Judge scales back ruling on roadless forests
SAN FRANCISCO, California ” A federal magistrate judge on Tuesday scaled back a 2006 decision that reinstated a Clinton-era ban against new road construction and development on millions of acres of national forest.
Two years ago, Judge Elizabeth Laporte in San Francisco invalidated a 2005 Bush administration rule that overturned the 2001 “Roadless Rule,” which protected 58.5 million acres of federal land in about 40 states.
But in August, a federal judge in Wyoming invalidated President Clinton’s Roadless Rule, prompting the Bush administration to request that the two judges modify their conflicting rulings.
In response, Laporte on Tuesday reduced the geographic scope of her 2006 ruling, so that the road construction ban would apply only to national forests in 10 western states. The ban doesn’t apply to national forests in states such as Colorado and Wyoming, because those states are in the district overseen by the 10th U.S. Circuit Court of Appeals, rather than the 9th U.S. Circuit Court of Appeals.
Laporte’s move is only a temporary fix. Federal appeals courts in San Francisco and Denver both are expected to rule on the case next year, and road construction rules also could change under President-elect Barack Obama’s incoming administration.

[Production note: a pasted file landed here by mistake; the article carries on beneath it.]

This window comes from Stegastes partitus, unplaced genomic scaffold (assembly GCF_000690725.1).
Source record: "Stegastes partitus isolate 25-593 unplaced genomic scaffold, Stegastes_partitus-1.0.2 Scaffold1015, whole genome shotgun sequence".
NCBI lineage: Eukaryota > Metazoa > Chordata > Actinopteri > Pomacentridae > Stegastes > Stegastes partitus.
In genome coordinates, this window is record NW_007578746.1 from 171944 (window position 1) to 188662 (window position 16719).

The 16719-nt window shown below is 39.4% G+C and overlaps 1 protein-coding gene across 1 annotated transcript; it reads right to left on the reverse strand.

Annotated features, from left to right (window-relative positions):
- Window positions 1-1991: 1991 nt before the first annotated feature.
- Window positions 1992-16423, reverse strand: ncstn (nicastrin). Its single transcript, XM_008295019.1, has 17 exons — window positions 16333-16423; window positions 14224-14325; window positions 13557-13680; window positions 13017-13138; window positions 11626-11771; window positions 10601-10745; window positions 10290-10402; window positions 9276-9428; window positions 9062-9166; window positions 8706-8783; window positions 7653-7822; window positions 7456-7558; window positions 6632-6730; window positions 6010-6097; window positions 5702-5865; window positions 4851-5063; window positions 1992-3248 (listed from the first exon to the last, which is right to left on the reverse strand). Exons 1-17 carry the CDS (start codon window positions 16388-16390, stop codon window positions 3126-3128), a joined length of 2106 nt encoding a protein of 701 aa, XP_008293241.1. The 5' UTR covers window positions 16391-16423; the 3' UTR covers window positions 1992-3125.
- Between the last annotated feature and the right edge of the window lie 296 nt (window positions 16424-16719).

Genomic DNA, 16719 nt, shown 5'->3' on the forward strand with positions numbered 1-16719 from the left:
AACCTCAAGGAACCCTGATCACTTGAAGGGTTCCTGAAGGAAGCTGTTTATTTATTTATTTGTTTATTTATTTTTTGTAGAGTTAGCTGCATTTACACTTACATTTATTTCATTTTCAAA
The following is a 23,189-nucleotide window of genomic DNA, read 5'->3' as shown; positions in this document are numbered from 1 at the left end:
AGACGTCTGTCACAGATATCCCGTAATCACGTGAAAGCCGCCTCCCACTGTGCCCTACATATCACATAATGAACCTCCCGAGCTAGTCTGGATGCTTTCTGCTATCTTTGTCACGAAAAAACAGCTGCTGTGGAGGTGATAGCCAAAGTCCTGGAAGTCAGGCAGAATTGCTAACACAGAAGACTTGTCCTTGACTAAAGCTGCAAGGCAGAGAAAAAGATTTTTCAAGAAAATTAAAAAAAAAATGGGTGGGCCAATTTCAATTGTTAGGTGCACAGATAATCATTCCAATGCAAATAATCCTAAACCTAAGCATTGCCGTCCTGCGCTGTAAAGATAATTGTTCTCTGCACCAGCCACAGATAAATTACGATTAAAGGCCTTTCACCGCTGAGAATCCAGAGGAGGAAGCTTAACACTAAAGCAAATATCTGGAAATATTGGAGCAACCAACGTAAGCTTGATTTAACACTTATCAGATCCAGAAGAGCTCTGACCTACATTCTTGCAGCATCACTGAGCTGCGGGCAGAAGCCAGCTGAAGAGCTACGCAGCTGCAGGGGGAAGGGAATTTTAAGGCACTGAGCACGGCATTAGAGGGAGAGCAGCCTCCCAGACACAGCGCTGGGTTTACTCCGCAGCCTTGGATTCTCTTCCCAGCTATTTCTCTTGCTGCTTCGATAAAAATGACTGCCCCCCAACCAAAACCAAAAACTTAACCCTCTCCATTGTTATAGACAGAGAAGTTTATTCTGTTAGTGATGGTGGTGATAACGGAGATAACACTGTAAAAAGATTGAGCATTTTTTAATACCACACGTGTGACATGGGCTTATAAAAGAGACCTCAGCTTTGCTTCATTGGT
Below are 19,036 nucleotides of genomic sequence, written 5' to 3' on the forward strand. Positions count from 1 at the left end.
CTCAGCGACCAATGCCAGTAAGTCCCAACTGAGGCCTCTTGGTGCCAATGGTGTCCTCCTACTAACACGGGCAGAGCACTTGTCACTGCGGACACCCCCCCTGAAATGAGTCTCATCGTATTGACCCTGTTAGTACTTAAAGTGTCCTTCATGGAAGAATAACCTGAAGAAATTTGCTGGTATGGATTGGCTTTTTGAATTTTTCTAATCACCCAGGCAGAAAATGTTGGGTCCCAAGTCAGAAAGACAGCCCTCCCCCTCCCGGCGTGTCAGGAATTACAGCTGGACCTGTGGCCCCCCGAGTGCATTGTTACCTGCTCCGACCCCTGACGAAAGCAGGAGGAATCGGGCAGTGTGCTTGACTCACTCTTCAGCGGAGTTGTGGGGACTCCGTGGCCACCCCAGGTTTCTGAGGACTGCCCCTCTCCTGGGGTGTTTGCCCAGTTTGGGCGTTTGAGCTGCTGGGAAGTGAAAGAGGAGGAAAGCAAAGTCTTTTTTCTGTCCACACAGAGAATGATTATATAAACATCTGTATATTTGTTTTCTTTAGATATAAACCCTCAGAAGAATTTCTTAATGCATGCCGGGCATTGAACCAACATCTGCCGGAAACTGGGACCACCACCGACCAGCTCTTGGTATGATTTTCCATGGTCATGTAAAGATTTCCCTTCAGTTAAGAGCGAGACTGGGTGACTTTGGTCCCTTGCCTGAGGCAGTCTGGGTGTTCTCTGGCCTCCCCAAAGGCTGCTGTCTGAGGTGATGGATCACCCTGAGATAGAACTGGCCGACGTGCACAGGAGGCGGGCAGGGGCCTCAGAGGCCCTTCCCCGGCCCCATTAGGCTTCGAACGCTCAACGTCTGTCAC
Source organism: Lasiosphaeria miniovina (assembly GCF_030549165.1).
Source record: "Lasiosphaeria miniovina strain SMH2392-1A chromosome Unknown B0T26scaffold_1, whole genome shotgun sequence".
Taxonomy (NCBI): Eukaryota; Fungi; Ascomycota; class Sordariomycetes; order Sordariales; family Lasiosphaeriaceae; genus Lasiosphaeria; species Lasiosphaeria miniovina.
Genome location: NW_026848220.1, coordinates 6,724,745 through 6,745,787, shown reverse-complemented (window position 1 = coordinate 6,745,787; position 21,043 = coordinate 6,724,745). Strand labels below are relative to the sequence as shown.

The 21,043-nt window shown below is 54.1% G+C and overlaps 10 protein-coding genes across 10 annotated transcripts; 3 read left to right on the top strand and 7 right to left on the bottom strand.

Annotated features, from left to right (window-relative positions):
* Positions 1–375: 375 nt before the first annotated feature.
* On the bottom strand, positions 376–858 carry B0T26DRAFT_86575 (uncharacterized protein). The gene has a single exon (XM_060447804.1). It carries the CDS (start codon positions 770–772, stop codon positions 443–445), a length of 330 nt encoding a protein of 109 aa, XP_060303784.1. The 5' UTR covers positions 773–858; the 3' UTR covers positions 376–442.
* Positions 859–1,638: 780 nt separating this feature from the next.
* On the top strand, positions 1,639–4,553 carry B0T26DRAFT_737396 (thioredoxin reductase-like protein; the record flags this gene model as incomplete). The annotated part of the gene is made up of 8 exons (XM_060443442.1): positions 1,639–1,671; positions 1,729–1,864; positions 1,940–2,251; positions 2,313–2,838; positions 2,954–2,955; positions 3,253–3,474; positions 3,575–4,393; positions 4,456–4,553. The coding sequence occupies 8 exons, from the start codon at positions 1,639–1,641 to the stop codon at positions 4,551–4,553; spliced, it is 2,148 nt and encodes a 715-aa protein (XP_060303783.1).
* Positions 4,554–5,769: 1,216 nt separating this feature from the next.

Environmental groups that challenged the Bush administration’s repeal of the Roadless Rule urged the government Tuesday not to weaken protections for about 13.6 million acres of roadless forests in the states no longer covered by Laporte’s 2006 ruling.
Forest Service officials in Washington did not immediately respond to requests for comment.
Colorado officials say the legal battle over the roadless area is a big reason they are seeking federal approval of a plan to protect roughly 4 million acres of the forest land in the state. Environmental, hunting and angling groups have urged Gov. Bill Ritter to withdraw the proposal they believe is weaker than the Clinton-era rule.
Ritter, though, calls the plan an insurance policy that will prevent development off most of the land no matter the courts decide.
“This once again shows why it’s so important to get the Colorado rule completed ” so we can take the 2001 rule out of the legal minefield it’s caught in,” Mike King, deputy director of the state Department of Natural Resources, said by e-mail. “We can once and for all put this issue to bed and provide protection for Colorado’s backcountry.”
The U.S. Department of Agriculture, which oversees the Forest Service, pledged to keep Colorado’s roadless areas intact until the state plan is completed, state officials have said.
“I’m glad the state is sticking to that interpretation and insisting on protection,” said Steve Smith of The Wilderness office a member of the task force that helped write Colorado’s roadless plan.
Suzanne Jones, director of The Wilderness Society’s regional office in Denver, said she hopes the Bush administration doesn’t use LaPorte’s ruling to justify opening millions of acres of backcountry to development.